After relaxing a few days in Auckland I was ready to see some more. Daniela and Manuel, who I met here at the hostel, were up for that as well. We rented a car for three days and hit the road. On our first day we stopped at the Waipu Caves, one of the most amazing places I’ve seen in the past one or two weeks. They are undeveloped caves, so you can go inside without paying an entrance fee. They are pitch black and have a river running through it, so at some point you need to get into the water to continue. To get up to that point it’s quite an adventure, because the rocks are covered in mud and very slippery. We definitely had to hold on with both hands. Once we were inside and switched off our headlamps the whole cave was illuminated by little glowworms, which looked like stars on a night sky. Absolutely fascinating!
The next day we picked up two others, who we met in Auckland before – Jen and Martin. Together we had a look at the Rainbow Falls and once again had a bath in the cold water of the river basin at the base of the waterfalls.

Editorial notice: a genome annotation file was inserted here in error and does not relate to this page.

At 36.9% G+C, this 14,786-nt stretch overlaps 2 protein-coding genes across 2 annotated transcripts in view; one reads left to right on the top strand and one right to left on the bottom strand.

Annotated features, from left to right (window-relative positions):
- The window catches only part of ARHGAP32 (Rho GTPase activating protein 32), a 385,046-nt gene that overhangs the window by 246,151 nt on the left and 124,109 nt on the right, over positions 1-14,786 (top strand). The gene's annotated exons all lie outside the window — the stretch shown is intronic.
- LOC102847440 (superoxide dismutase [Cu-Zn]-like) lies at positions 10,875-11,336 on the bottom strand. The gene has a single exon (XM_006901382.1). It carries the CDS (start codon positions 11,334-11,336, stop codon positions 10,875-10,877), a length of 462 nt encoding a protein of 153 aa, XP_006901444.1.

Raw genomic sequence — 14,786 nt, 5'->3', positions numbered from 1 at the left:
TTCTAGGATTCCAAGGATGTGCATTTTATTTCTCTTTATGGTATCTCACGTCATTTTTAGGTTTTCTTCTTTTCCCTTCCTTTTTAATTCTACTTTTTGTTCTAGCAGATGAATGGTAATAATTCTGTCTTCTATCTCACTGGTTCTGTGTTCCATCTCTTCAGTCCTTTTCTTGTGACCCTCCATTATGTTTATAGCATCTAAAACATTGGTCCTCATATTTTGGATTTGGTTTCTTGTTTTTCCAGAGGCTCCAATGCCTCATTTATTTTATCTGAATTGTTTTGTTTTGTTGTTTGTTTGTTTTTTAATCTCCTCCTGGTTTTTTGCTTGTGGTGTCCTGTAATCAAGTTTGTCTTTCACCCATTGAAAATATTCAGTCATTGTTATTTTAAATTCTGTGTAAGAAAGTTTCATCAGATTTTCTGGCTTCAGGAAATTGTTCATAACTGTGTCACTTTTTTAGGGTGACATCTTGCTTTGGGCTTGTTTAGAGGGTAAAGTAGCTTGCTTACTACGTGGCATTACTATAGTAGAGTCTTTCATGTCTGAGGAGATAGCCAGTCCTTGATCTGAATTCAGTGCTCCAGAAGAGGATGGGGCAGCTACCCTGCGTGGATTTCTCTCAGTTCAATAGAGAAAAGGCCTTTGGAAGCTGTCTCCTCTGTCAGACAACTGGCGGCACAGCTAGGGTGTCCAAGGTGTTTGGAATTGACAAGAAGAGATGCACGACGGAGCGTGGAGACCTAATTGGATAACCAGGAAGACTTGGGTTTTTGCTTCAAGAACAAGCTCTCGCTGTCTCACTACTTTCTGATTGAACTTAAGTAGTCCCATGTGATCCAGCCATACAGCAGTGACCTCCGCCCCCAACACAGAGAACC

Even further north we encountered more giant sand dunes (even higher than those at Little Sahara), but this time the board rental was a rip off but still worth it. On my last ride down I tried to stand up on the board, but I fell down somewhere in the middle of the slope. What I didn’t notice was that I lost the cars to our rental car in the process. I was lucky though, because Martin found the needle in the haystack when he fell down at the same spot on his last ride…
Cape Reinga was our destination for that day and we reached it just before sunset for a nice view of the sea, where South Pacific and Tasman Sea meet. Unfortunately we had to drive back to Paihia for the night.
On the last day of our trip we stopped at the Wairere Boulders. They are lava rocks that have eroded over time by the acid waters created by the ancient Kauri trees. As a result, the rocks have a grooved surface. This geolocial feature is unique and hasn’t been registered anywhere else in the world. But it’s not only the rocks that make this place worth visiting, it’s also the amazing forest that surrounds them.